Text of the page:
If you would like to visit the museum, it is open Tuesday-Saturday from 10-5pm and Sunday 1-5pm. It is closed on Mondays. The admission price is very reasonable and includes all the exhibitions, mini-zoo, discovery house and the planetarium. It’s $10 for adults, $8 for seniors and military, $7 for students, $5 for children, and children under 3 are free.

It took us about two hours to drive there. For directions, be sure to check the map on the museum’s website. When we got near the facility, we discovered that the directions from Google maps had one mistake. (We never found a Hall Road. Use Wimbish Road instead.) The website is www.masmacon.org.

April 11, 2014

The Georgia Museum of Art

750 pixels Terry Allen main_8247

Photos courtesy of the Georgia Museum of Art

Note: This column was published in the Barrow Journal on April 9, 2014. Believe it or not, I wasn’t planning this field trip when I started writing my art series. It’s serendipity at its best!

My boys love to produce lots of original artwork. I keep their supplies out where they can reach them, so art happens almost daily. This year I also have done a few formal lessons in art. For example, we’ve looked at some of the artists from the Renaissance, and we’ve talked about color and line. I had them make a color wheel, and we did some fun activities to explore how everything is made up of lines!

I didn’t think my boys were old enough to visit an art museum, though. I imagined my seven-year-old hanging onto my arm and asking, “When are we going home?” and I imagined my four-year-old running up and down quiet hallways and knocking over some precious sculpture.

Then my sister came to visit us for a very short visit on her spring break, and the weather was not ideal for hiking, which is what I was hoping to do while she was here. It also seemed silly to drive into Atlanta when she was here for such a short time, and we were going to have to take her to the airport the next day anyway. And there are not many indoor places around here that’s fun for both kids and adults. But my sister loves art – she even teaches at a special school that emphasizes art, so we decided to take a chance on our boys and visit the Georgia Museum of Art.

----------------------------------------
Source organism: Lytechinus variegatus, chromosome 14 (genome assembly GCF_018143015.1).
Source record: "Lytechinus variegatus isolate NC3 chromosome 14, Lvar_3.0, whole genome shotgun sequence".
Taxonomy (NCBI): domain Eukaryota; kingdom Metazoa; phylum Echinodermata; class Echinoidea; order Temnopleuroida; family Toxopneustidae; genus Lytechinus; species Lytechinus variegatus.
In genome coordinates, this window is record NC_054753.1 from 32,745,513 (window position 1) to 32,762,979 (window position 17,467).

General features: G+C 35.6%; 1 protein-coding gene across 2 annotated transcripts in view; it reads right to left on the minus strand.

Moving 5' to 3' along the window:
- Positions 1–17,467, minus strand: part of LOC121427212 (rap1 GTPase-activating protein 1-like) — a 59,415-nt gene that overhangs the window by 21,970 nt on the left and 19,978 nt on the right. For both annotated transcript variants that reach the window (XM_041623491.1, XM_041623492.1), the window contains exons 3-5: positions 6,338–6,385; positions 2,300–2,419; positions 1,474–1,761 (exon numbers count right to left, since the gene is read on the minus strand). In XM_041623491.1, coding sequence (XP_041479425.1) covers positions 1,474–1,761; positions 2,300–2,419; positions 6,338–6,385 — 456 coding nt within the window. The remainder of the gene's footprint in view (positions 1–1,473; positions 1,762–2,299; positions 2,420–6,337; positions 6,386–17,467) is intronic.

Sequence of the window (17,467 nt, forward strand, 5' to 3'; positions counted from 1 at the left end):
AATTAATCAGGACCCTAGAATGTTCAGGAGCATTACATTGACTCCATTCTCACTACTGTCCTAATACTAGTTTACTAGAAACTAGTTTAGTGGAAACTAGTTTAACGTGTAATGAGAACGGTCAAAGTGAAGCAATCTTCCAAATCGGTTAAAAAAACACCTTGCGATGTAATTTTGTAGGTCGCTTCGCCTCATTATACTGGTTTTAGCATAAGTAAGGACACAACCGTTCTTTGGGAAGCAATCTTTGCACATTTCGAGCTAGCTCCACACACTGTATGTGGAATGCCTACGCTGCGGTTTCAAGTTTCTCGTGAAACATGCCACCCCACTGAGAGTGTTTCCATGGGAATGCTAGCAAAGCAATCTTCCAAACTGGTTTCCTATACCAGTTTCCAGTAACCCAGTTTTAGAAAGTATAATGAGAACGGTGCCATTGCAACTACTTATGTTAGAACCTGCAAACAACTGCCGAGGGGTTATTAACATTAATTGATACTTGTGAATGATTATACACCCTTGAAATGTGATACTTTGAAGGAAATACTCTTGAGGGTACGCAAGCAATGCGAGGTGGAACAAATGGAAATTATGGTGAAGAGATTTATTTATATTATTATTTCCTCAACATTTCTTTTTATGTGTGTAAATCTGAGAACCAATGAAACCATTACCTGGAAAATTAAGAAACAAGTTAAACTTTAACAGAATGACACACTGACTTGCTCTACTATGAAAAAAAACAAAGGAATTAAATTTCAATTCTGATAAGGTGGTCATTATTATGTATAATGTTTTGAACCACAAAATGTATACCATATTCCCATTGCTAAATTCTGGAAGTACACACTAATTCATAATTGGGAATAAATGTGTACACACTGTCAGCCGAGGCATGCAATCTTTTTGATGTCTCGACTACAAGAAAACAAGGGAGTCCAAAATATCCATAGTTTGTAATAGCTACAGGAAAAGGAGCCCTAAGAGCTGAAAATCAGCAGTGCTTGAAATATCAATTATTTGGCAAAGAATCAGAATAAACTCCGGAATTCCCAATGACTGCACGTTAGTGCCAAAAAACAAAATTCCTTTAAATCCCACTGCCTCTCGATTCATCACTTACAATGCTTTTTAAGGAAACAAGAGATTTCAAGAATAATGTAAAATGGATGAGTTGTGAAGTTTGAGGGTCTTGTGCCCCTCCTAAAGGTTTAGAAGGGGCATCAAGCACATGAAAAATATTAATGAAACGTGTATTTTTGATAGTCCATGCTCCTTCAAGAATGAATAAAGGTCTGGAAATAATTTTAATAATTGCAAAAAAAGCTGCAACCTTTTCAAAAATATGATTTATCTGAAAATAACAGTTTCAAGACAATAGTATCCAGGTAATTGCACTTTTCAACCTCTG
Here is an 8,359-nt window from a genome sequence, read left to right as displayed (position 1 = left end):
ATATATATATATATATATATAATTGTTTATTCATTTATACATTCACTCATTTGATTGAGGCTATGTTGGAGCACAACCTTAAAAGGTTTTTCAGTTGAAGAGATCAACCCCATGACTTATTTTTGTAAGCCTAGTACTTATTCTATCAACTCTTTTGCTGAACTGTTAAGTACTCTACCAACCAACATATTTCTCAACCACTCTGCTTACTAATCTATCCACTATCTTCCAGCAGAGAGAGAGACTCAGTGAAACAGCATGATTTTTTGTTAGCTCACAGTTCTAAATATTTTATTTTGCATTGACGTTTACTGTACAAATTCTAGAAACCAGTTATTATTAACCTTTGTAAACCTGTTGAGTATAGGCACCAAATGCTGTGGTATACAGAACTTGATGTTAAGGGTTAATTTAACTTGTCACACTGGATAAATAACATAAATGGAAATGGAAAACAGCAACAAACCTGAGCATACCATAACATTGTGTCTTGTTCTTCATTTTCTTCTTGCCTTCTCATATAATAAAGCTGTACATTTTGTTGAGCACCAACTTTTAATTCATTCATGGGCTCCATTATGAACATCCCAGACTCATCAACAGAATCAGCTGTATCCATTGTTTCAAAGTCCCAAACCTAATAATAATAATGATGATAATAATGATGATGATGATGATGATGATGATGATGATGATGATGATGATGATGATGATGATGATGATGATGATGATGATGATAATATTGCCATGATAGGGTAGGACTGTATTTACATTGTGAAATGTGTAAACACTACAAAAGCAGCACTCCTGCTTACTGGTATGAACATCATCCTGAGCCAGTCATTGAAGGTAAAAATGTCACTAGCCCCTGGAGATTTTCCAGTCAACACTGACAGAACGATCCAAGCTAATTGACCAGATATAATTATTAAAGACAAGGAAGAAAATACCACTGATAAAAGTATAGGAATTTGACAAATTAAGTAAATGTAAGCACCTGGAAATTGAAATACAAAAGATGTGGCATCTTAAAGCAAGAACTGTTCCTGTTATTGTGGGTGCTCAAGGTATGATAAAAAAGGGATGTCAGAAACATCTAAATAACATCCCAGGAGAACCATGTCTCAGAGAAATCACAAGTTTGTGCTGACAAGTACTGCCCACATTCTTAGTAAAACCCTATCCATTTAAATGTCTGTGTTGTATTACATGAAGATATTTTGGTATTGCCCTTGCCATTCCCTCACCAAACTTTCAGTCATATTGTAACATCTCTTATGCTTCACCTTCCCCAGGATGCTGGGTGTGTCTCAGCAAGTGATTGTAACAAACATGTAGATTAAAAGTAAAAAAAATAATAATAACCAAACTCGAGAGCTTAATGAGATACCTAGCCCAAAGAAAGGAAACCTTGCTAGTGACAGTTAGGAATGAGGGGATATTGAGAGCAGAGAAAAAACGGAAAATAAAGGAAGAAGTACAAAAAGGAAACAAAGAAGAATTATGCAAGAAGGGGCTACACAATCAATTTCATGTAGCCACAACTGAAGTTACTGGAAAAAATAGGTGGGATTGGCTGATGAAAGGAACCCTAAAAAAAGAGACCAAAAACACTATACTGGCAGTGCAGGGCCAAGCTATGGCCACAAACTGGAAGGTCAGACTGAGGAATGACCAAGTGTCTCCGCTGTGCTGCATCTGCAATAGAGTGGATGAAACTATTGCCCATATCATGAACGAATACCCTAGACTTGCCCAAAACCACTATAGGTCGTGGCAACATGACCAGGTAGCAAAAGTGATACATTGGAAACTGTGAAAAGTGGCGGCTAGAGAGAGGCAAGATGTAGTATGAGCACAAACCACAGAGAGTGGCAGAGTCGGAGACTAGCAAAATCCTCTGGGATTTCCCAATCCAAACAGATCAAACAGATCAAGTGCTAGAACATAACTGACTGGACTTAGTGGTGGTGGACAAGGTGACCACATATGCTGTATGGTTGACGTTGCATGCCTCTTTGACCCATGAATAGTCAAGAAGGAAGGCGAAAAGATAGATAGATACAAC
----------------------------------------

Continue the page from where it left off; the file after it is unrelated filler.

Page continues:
The Museum is located on the University of Georgia’s East Campus. It is free for the public, though you will need to park in the Performing Arts Center parking deck and pay for parking when you leave. We were there for about two hours and paid $2 for parking.

The museum is kid-friendly. Upon entering, we were greeted at the visitor’s desk where our children were offered a bag with some activities they could do while they were visiting. They also could have taken a sketchpad and drawn pictures in it while viewing the artwork, though all these items needed to stay at the museum. My seven-year-old was happy to receive a little button he could wear on his shirt that said, “Art for Everyone.”

It had been years since I had visited the museum, and it all looked new to me. This is because in 2011, a 16,000-square-foot expansion was added to the museum. It is beautiful. There is a huge permanent collection with artwork from the Renaissance to Modern times. Some of my favorite discoveries were a portrait painted by Mary Cassatt and a small painting by Renoir.

I was happy that my boys behaved themselves, and for at least the first half the museum, they were engaged and enjoyed looking at the art. I squatted down by my four-year-old and asked him what he saw in the abstract art, so that helped him focus, but eventually, he did try to run around the big, airy rooms and hallways. (It’s tempting even for me to want to run in such lovely hallways!) But we kept him in check, and he was good boy.

GMOA

Eventually my seven-year-old did grow tired, but that probably had more to do with the leisurely pace at which the adults were moving through the museum. He enjoyed a lot of art, especially the Belleek Porcelain collection. He loves working with clay, so the delicate porcelain sculptures with such fine details were impressive. He also was taken with a special, temporary exhibit that the museum staff called “the floating pen,” but according to the museum’s website, it’s called “Machine Drawing.”

Tristan Perich, a contemporary artist and composer based in New York City, is the artist responsible for the “Machine Drawing.” He created the code that operates a machine that controls a pen, held by hooks and wires, and over a six-month installation, this “floating pen” will make a work of art on a 60-foot wall in the museum. It is fun to watch!

There was a good chunk of wall already covered in pen markings, so we thought the “floating pen” had been working for a long time. We were surprised to hear that when we visited the museum, it had only begun three days earlier. My seven-year-old wants to go back and see the wall in a few months to see what it looks like, so we’re planning to do that. (We also asked them how often they have to change the pen – the answer was everyday!)

If you would like to visit the museum, it is open Tuesday, Wednesday, Friday and Saturday from 10-5p.m., Thursday from 10-9p.m., and Sunday 1-5p.m. It is closed on Mondays. For parents, you may be interested in looking at their calendar and going on a Family Day, which is once a month on a Saturday and free. We have not tried that yet, but it looks like a great activity for kids.

The museum’s website is georgiamuseum.org. Click here to go directly to their page about upcoming Family Art Days.